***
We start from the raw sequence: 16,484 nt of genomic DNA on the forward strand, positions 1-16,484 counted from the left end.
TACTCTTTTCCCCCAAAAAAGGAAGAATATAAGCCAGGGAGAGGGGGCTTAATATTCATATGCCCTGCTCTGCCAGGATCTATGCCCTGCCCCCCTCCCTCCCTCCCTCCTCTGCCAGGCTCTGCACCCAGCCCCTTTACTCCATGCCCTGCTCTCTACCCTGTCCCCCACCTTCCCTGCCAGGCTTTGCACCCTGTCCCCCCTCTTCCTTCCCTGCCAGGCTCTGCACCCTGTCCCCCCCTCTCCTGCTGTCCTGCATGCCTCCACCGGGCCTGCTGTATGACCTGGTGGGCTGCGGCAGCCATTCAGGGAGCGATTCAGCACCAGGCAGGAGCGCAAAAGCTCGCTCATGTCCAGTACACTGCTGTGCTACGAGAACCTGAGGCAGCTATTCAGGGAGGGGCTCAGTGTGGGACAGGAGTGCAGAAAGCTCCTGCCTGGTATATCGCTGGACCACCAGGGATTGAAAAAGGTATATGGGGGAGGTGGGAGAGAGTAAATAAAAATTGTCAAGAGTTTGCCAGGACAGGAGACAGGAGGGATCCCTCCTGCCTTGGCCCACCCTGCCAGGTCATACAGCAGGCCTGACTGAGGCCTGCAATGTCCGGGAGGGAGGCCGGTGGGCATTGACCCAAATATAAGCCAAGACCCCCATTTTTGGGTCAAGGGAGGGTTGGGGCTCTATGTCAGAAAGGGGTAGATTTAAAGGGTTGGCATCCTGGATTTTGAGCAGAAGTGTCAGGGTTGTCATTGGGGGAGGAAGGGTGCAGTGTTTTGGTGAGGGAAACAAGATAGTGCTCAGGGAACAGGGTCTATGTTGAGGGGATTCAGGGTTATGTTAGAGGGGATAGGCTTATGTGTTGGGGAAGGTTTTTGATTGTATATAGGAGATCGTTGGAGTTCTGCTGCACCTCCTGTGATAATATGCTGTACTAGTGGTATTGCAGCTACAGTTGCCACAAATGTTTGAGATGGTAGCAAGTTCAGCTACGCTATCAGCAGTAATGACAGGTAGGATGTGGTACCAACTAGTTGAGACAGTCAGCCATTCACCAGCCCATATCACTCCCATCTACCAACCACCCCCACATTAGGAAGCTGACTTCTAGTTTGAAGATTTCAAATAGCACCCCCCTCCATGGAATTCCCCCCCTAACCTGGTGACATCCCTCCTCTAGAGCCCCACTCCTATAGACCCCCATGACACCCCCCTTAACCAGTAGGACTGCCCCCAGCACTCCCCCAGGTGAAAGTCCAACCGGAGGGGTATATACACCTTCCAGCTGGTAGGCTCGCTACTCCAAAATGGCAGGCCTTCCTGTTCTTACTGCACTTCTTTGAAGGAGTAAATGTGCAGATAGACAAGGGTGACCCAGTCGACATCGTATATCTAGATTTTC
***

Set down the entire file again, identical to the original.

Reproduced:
We start from the raw sequence: 16,484 nt of genomic DNA on the forward strand, positions 1-16,484 counted from the left end.
TACTCTTTTCCCCCAAAAAAGGAAGAATATAAGCCAGGGAGAGGGGGCTTAATATTCATATGCCCTGCTCTGCCAGGATCTATGCCCTGCCCCCCTCCCTCCCTCCCTCCTCTGCCAGGCTCTGCACCCAGCCCCTTTACTCCATGCCCTGCTCTCTACCCTGTCCCCCACCTTCCCTGCCAGGCTTTGCACCCTGTCCCCCCTCTTCCTTCCCTGCCAGGCTCTGCACCCTGTCCCCCCCTCTCCTGCTGTCCTGCATGCCTCCACCGGGCCTGCTGTATGACCTGGTGGGCTGCGGCAGCCATTCAGGGAGCGATTCAGCACCAGGCAGGAGCGCAAAAGCTCGCTCATGTCCAGTACACTGCTGTGCTACGAGAACCTGAGGCAGCTATTCAGGGAGGGGCTCAGTGTGGGACAGGAGTGCAGAAAGCTCCTGCCTGGTATATCGCTGGACCACCAGGGATTGAAAAAGGTATATGGGGGAGGTGGGAGAGAGTAAATAAAAATTGTCAAGAGTTTGCCAGGACAGGAGACAGGAGGGATCCCTCCTGCCTTGGCCCACCCTGCCAGGTCATACAGCAGGCCTGACTGAGGCCTGCAATGTCCGGGAGGGAGGCCGGTGGGCATTGACCCAAATATAAGCCAAGACCCCCATTTTTGGGTCAAGGGAGGGTTGGGGCTCTATGTCAGAAAGGGGTAGATTTAAAGGGTTGGCATCCTGGATTTTGAGCAGAAGTGTCAGGGTTGTCATTGGGGGAGGAAGGGTGCAGTGTTTTGGTGAGGGAAACAAGATAGTGCTCAGGGAACAGGGTCTATGTTGAGGGGATTCAGGGTTATGTTAGAGGGGATAGGCTTATGTGTTGGGGAAGGTTTTTGATTGTATATAGGAGATCGTTGGAGTTCTGCTGCACCTCCTGTGATAATATGCTGTACTAGTGGTATTGCAGCTACAGTTGCCACAAATGTTTGAGATGGTAGCAAGTTCAGCTACGCTATCAGCAGTAATGACAGGTAGGATGTGGTACCAACTAGTTGAGACAGTCAGCCATTCACCAGCCCATATCACTCCCATCTACCAACCACCCCCACATTAGGAAGCTGACTTCTAGTTTGAAGATTTCAAATAGCACCCCCCTCCATGGAATTCCCCCCCTAACCTGGTGACATCCCTCCTCTAGAGCCCCACTCCTATAGACCCCCATGACACCCCCCTTAACCAGTAGGACTGCCCCCAGCACTCCCCCAGGTGAAAGTCCAACCGGAGGGGTATATACACCTTCCAGCTGGTAGGCTCGCTACTCCAAAATGGCAGGCCTTCCTGTTCTTACTGCACTTCTTTGAAGGAGTAAATGTGCAGATAGACAAGGGTGACCCAGTCGACATCGTATATCTAGATTTTC